Finally, Tharman assures viewers that the PAP cares for the welfare of the people. He smartly reemphasises the benefits of the GST system and its trickle-down effect from rich to poor.

Result: PAP wins

On housing

Gerald Giam of the Worker’s Party and Vincent both echo the view that the HDB should be non-profit, something that Minister for National Development Mah Bow Tan would claim is already the case. Gerald goes on to say that prices of HDB flats should be pegged to the cost of flats and not to the resale and private housing market.

Vincent took another tack on the issue, arguing that HDB prices are too high for the lower-income group because they spend too much money from their retirement funds on housing. That’s why they work until the 70s and 80s. Ownership to the home becomes a form of slavery.

“We’re asset secure but income insecure,” he says.

Neither Tharman nor Josephine addressed Gerald’s point. Responding to Vincent, he says that Singaporeans on average use 23 percent of their income to service their housing mortgage, a figure that hasn’t changed much over the years. However, he does not say how the figure is like for the poor.

The PAP reps’ response to the housing debate was not as concise as the GST and income level issues. Neither Vincent’s nor Gerald’s criticisms were successfully rebutted.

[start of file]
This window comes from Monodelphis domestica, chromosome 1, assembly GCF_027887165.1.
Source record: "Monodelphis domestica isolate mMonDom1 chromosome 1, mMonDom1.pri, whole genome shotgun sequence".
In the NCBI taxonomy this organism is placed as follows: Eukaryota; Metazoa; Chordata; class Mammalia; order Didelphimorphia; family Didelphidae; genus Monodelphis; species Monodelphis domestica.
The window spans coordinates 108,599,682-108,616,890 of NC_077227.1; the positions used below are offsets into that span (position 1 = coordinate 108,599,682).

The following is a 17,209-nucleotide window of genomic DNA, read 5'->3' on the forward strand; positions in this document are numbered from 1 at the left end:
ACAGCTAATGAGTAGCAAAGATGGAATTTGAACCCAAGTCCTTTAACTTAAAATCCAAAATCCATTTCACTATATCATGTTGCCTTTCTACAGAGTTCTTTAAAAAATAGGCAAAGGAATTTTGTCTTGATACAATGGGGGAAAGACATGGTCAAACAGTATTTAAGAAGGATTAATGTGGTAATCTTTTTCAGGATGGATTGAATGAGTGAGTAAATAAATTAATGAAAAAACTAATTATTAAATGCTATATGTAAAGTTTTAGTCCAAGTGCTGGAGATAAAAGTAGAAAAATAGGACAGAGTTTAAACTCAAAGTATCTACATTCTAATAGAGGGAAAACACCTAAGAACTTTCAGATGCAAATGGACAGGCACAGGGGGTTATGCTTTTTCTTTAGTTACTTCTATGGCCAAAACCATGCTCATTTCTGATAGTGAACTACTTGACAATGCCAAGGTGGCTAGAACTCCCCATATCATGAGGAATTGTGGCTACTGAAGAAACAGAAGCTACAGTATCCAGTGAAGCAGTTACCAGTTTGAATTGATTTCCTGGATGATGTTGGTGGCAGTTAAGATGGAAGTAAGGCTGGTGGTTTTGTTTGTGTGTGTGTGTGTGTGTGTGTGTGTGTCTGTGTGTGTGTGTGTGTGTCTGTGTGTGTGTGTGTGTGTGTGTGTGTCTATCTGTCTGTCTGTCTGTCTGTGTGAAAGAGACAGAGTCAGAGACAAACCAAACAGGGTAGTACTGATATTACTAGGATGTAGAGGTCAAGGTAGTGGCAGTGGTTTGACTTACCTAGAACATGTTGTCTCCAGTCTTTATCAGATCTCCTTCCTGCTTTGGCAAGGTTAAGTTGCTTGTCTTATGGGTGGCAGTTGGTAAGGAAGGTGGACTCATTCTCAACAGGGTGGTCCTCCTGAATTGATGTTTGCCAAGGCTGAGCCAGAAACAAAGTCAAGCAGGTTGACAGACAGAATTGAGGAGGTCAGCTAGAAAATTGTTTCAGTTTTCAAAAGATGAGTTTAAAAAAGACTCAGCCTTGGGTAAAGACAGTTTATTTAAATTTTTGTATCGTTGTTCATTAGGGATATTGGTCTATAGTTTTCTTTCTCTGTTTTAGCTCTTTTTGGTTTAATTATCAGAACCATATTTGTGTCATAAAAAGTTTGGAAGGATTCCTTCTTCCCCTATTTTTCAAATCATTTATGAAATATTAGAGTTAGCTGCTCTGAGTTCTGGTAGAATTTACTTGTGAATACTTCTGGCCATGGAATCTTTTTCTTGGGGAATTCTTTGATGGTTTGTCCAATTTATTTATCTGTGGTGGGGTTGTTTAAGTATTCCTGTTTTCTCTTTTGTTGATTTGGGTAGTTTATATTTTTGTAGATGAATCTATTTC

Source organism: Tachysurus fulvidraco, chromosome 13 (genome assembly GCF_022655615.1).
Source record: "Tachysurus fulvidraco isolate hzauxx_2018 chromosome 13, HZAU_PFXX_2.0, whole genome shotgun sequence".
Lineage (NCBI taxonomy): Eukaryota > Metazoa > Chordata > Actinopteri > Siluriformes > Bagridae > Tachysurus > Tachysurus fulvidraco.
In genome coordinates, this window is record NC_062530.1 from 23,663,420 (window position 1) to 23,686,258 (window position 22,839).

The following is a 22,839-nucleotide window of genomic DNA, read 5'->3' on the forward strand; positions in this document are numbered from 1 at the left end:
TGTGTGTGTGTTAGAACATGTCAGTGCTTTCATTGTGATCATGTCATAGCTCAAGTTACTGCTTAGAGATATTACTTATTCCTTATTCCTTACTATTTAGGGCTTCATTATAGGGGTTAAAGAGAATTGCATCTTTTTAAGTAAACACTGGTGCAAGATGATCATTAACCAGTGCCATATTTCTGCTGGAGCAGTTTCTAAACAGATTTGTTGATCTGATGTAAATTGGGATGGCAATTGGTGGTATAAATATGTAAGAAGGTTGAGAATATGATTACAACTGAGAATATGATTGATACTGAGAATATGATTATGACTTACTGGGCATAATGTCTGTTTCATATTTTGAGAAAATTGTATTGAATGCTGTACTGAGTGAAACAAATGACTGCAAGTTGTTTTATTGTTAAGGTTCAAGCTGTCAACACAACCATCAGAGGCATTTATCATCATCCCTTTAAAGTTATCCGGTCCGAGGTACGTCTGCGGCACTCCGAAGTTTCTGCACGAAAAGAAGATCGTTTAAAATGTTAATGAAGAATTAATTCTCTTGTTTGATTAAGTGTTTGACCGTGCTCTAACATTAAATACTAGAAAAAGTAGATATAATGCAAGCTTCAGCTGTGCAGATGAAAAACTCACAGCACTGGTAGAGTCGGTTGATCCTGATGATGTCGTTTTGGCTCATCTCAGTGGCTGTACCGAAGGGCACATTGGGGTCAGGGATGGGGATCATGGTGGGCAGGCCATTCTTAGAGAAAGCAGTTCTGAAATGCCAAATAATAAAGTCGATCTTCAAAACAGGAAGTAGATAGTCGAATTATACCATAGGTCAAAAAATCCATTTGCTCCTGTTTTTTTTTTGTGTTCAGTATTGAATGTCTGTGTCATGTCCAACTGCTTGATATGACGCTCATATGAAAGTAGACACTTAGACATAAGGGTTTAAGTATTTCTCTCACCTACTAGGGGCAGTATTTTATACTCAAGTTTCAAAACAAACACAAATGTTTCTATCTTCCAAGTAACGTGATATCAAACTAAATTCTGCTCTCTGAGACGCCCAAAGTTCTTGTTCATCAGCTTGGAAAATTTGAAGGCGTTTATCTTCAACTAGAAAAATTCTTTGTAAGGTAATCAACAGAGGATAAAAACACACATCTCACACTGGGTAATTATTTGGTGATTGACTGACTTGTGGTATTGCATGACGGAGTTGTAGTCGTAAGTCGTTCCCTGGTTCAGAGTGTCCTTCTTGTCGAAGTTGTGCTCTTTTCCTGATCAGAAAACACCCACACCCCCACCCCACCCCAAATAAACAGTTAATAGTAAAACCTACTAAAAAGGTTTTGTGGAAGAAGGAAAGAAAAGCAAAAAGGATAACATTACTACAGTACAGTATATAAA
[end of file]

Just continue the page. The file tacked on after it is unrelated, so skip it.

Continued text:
Result: Opposition wins

On foreign workers

Photo: KODOMUT / Creative Commons

There isn’t much disagreement between the political parties here: All admit that productivity must go up, while reliance on foreign workers must go down. While the PAP highlighted existing measures to achieve those aims, the opposition (Vincent especially) was quick to point out that the PAP was slow in realising their mistakes.

Vincent, in a ballsy but effective move, interrupted Melissa at one point and mentioned how the PAP was flawed in its measurement of productivity over the past 27 years.

Indeed, a study by the Lee Kuan Yew School of Public Policy indicated that Singapore’s productivity growth has stalled over the years, despite government intervention.

Surely, a sore point for the PAP.

Result: Opposition wins

Other issues

On healthcare, Singapore People’s Party second vice-chairperson Lina Chiam’s assertion about the lack of hospital beds was countered by Tharman’s mention of statistics: Occupancy rate for hospitals is only 85 percent. Of course, this figure should be scrutinised further. Lina went on to say how healthcare costs can be reduced by discouraging medical tourism.

She then goes on a tear by highlighting a smorgasbord of other issues: More critical thinking in schools, better political education for students, more recognition for single mothers. Despite her incoherence, the ideas she mentioned are actually pretty good.